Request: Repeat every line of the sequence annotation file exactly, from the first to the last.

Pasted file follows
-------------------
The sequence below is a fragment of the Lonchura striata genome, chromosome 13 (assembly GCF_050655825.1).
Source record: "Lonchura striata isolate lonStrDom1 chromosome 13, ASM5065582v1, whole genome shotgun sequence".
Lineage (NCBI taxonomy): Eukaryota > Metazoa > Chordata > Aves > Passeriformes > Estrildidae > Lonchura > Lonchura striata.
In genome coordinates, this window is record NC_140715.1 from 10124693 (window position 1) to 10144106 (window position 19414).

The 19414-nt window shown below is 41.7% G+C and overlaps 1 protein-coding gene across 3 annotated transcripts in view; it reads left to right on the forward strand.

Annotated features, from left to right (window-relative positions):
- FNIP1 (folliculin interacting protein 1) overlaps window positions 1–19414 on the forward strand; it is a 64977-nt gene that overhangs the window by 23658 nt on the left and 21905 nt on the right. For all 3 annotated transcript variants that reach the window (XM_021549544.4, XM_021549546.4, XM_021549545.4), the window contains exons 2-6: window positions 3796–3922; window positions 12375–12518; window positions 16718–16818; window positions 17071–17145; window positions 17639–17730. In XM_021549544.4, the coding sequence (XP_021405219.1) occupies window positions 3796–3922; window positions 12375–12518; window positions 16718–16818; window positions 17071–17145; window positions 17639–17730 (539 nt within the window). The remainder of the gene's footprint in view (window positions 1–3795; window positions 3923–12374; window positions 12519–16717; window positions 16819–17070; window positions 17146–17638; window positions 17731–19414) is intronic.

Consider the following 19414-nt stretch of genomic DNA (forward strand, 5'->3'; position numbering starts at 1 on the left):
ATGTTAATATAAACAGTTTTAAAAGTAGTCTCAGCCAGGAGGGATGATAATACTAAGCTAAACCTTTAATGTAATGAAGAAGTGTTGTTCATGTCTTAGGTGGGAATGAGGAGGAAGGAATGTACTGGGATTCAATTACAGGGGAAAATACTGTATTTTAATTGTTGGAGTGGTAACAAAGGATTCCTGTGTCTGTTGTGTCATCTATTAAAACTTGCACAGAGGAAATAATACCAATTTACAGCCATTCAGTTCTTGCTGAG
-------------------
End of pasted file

The sequence below is a fragment of the Lonchura striata genome, chromosome 13 (assembly GCF_050655825.1).
Source record: "Lonchura striata isolate lonStrDom1 chromosome 13, ASM5065582v1, whole genome shotgun sequence".
Lineage (NCBI taxonomy): Eukaryota > Metazoa > Chordata > Aves > Passeriformes > Estrildidae > Lonchura > Lonchura striata.
In genome coordinates, this window is record NC_140715.1 from 10124693 (window position 1) to 10144106 (window position 19414).

The 19414-nt window shown below is 41.7% G+C and overlaps 1 protein-coding gene across 3 annotated transcripts in view; it reads left to right on the forward strand.

Annotated features, from left to right (window-relative positions):
- FNIP1 (folliculin interacting protein 1) overlaps window positions 1–19414 on the forward strand; it is a 64977-nt gene that overhangs the window by 23658 nt on the left and 21905 nt on the right. For all 3 annotated transcript variants that reach the window (XM_021549544.4, XM_021549546.4, XM_021549545.4), the window contains exons 2-6: window positions 3796–3922; window positions 12375–12518; window positions 16718–16818; window positions 17071–17145; window positions 17639–17730. In XM_021549544.4, the coding sequence (XP_021405219.1) occupies window positions 3796–3922; window positions 12375–12518; window positions 16718–16818; window positions 17071–17145; window positions 17639–17730 (539 nt within the window). The remainder of the gene's footprint in view (window positions 1–3795; window positions 3923–12374; window positions 12519–16717; window positions 16819–17070; window positions 17146–17638; window positions 17731–19414) is intronic.

Consider the following 19414-nt stretch of genomic DNA (forward strand, 5'->3'; position numbering starts at 1 on the left):
ATGTTAATATAAACAGTTTTAAAAGTAGTCTCAGCCAGGAGGGATGATAATACTAAGCTAAACCTTTAATGTAATGAAGAAGTGTTGTTCATGTCTTAGGTGGGAATGAGGAGGAAGGAATGTACTGGGATTCAATTACAGGGGAAAATACTGTATTTTAATTGTTGGAGTGGTAACAAAGGATTCCTGTGTCTGTTGTGTCATCTATTAAAACTTGCACAGAGGAAATAATACCAATTTACAGCCATTCAGTTCTTGCTGAG